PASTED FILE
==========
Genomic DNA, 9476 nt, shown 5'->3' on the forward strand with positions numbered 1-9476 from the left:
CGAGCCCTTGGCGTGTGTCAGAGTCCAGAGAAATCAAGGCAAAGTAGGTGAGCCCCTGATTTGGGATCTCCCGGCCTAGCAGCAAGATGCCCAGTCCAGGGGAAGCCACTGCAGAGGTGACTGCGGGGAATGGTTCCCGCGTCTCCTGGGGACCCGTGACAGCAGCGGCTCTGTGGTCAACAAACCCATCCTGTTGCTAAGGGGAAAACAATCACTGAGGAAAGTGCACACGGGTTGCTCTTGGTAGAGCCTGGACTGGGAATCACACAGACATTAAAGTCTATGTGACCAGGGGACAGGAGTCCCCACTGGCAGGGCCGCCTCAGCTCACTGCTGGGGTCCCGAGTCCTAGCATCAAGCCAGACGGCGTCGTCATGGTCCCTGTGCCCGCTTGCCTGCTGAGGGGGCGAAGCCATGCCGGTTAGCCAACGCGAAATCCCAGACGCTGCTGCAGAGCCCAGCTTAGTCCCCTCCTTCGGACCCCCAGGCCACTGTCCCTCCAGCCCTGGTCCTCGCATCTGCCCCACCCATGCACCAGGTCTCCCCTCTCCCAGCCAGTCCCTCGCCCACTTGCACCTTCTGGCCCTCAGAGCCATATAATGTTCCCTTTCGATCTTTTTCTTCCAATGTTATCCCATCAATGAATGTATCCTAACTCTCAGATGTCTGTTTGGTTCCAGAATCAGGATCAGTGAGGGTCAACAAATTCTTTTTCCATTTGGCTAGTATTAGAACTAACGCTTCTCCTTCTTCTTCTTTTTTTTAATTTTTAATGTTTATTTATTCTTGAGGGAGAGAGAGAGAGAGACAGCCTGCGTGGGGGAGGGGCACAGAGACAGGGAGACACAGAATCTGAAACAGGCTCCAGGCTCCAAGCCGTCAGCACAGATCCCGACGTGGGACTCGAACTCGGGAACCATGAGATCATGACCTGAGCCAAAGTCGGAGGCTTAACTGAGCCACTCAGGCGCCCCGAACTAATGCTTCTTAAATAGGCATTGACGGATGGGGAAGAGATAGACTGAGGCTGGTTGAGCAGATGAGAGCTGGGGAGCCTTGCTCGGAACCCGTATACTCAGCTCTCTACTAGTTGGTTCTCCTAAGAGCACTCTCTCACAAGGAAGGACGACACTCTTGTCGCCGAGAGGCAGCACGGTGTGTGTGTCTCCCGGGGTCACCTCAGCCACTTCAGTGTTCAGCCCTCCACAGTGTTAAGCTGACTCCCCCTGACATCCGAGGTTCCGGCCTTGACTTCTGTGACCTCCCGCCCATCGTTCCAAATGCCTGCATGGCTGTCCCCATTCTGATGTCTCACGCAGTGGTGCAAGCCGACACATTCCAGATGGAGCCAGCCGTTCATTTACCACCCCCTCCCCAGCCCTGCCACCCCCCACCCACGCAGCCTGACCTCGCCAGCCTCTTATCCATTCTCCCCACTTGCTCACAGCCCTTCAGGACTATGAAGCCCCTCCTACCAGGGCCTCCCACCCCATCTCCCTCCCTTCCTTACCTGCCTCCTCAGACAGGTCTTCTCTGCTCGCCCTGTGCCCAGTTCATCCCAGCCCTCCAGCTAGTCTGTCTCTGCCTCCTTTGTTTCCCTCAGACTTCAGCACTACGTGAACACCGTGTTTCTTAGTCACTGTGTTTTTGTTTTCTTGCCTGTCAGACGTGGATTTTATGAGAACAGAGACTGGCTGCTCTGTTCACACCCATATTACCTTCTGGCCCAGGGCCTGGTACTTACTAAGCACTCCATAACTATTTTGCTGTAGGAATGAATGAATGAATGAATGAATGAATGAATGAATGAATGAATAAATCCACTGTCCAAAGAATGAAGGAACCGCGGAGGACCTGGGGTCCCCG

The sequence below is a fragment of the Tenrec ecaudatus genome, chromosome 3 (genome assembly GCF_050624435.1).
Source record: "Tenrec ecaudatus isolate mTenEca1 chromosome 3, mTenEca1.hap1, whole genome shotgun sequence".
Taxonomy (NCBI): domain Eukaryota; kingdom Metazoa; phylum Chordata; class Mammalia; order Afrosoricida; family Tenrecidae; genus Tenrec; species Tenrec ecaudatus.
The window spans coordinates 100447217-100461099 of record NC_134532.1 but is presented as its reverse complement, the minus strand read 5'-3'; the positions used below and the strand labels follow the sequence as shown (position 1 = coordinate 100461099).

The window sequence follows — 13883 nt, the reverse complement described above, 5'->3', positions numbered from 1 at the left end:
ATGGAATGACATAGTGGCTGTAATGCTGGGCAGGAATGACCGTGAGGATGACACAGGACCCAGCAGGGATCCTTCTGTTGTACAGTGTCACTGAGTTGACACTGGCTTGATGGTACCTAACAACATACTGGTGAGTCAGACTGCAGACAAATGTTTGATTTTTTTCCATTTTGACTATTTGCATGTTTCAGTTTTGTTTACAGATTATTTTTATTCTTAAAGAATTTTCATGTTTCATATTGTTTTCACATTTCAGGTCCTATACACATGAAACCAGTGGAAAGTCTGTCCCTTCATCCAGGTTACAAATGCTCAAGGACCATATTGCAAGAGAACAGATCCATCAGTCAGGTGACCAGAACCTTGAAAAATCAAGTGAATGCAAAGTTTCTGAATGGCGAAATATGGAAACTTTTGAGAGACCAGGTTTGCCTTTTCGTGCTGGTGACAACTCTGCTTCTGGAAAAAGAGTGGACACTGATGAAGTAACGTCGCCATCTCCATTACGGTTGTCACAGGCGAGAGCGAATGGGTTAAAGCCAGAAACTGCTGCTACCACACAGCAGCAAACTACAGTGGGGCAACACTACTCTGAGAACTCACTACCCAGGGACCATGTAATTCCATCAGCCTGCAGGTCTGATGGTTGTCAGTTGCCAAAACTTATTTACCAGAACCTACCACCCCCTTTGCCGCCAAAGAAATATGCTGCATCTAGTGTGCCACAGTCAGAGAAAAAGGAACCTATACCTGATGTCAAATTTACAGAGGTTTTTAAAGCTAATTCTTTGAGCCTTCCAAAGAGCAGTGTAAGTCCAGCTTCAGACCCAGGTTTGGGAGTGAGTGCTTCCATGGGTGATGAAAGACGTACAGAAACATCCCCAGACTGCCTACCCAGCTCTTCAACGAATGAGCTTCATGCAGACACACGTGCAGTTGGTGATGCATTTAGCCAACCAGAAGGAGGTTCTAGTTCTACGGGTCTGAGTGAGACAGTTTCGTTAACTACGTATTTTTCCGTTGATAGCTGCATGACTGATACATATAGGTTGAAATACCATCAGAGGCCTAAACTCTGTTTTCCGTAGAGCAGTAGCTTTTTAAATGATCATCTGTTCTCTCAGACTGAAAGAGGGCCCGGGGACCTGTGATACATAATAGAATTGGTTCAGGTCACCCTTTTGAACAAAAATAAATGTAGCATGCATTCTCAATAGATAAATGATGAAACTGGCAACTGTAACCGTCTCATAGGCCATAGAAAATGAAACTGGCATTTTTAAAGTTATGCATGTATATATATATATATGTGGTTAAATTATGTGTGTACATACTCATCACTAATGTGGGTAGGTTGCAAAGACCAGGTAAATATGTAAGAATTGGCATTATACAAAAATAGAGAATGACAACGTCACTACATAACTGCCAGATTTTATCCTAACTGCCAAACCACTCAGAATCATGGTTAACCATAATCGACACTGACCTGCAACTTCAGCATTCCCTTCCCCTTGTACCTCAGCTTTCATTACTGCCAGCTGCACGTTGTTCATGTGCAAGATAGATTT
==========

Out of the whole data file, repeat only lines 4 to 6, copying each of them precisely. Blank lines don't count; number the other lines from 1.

Source record: "Tenrec ecaudatus isolate mTenEca1 chromosome 3, mTenEca1.hap1, whole genome shotgun sequence".
Taxonomy (NCBI): domain Eukaryota; kingdom Metazoa; phylum Chordata; class Mammalia; order Afrosoricida; family Tenrecidae; genus Tenrec; species Tenrec ecaudatus.
The window spans coordinates 100447217-100461099 of record NC_134532.1 but is presented as its reverse complement, the minus strand read 5'-3'; the positions used below and the strand labels follow the sequence as shown (position 1 = coordinate 100461099).